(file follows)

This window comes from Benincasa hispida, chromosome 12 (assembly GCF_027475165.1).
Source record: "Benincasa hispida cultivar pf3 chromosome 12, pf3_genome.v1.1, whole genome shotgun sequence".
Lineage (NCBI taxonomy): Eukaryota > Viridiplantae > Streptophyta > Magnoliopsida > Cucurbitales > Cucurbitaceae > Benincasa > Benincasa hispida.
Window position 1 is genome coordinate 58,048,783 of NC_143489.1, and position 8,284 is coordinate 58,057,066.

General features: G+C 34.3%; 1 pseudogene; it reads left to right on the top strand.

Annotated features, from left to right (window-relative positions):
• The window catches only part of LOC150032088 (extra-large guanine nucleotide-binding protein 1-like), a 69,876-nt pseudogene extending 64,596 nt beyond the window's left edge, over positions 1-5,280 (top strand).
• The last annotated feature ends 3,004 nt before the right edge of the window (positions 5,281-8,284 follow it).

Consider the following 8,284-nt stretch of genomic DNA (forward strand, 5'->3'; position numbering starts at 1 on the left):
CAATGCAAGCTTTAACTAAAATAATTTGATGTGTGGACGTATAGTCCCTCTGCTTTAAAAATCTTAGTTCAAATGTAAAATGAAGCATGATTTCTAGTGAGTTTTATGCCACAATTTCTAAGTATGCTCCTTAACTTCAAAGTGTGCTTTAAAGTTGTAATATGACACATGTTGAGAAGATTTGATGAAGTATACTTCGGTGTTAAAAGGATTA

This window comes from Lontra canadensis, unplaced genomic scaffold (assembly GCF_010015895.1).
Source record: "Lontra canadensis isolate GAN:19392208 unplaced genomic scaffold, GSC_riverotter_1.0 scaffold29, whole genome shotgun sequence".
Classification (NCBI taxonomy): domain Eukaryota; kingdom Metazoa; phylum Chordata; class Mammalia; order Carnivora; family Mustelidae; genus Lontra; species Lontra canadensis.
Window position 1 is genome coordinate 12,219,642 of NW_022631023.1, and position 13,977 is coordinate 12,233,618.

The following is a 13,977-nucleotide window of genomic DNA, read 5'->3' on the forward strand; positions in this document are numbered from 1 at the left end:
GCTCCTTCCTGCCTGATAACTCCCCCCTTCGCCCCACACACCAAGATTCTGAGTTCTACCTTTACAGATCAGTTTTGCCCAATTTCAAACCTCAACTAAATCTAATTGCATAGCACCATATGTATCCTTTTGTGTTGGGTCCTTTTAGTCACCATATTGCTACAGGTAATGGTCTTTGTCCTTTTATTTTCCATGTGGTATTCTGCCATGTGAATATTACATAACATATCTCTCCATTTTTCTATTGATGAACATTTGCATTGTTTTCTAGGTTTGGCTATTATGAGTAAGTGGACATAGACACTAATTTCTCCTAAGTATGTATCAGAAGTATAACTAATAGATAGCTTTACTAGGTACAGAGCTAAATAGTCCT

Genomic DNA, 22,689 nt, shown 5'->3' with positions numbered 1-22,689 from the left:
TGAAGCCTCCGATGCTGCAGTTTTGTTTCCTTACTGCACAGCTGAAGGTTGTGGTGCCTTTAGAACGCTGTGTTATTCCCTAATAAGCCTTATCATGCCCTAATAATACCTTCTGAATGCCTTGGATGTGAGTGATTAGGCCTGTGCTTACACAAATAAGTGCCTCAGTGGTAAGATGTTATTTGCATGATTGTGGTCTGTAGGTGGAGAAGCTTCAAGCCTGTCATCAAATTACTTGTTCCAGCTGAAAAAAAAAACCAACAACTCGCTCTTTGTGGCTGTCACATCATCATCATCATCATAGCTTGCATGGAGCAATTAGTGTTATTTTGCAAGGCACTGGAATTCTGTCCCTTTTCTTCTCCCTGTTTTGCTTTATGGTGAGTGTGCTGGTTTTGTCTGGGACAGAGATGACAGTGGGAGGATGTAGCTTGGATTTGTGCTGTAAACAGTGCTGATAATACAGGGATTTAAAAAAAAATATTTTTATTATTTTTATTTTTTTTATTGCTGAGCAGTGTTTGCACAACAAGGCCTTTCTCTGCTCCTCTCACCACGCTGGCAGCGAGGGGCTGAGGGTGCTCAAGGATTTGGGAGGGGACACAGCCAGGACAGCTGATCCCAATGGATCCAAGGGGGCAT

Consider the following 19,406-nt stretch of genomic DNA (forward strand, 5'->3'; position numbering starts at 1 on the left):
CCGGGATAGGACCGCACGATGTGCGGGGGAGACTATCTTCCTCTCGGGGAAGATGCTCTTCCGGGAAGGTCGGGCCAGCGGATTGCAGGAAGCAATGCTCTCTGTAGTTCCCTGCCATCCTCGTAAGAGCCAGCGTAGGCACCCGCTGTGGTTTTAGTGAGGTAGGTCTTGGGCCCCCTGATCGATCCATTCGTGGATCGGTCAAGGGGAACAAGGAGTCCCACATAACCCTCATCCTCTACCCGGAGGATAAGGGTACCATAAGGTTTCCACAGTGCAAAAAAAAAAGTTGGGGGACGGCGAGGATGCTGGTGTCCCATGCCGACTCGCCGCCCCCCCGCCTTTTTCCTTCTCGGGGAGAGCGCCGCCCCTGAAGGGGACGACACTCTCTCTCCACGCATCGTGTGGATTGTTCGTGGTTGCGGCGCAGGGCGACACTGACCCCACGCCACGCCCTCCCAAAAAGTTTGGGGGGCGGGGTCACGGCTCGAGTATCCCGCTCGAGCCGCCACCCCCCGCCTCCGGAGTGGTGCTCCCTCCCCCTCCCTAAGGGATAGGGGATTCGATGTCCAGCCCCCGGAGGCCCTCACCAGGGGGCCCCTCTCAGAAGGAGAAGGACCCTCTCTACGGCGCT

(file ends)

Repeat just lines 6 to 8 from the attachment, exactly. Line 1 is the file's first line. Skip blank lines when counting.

Annotated features, from left to right (window-relative positions):
• The window catches only part of LOC150032088 (extra-large guanine nucleotide-binding protein 1-like), a 69,876-nt pseudogene extending 64,596 nt beyond the window's left edge, over positions 1-5,280 (top strand).
• The last annotated feature ends 3,004 nt before the right edge of the window (positions 5,281-8,284 follow it).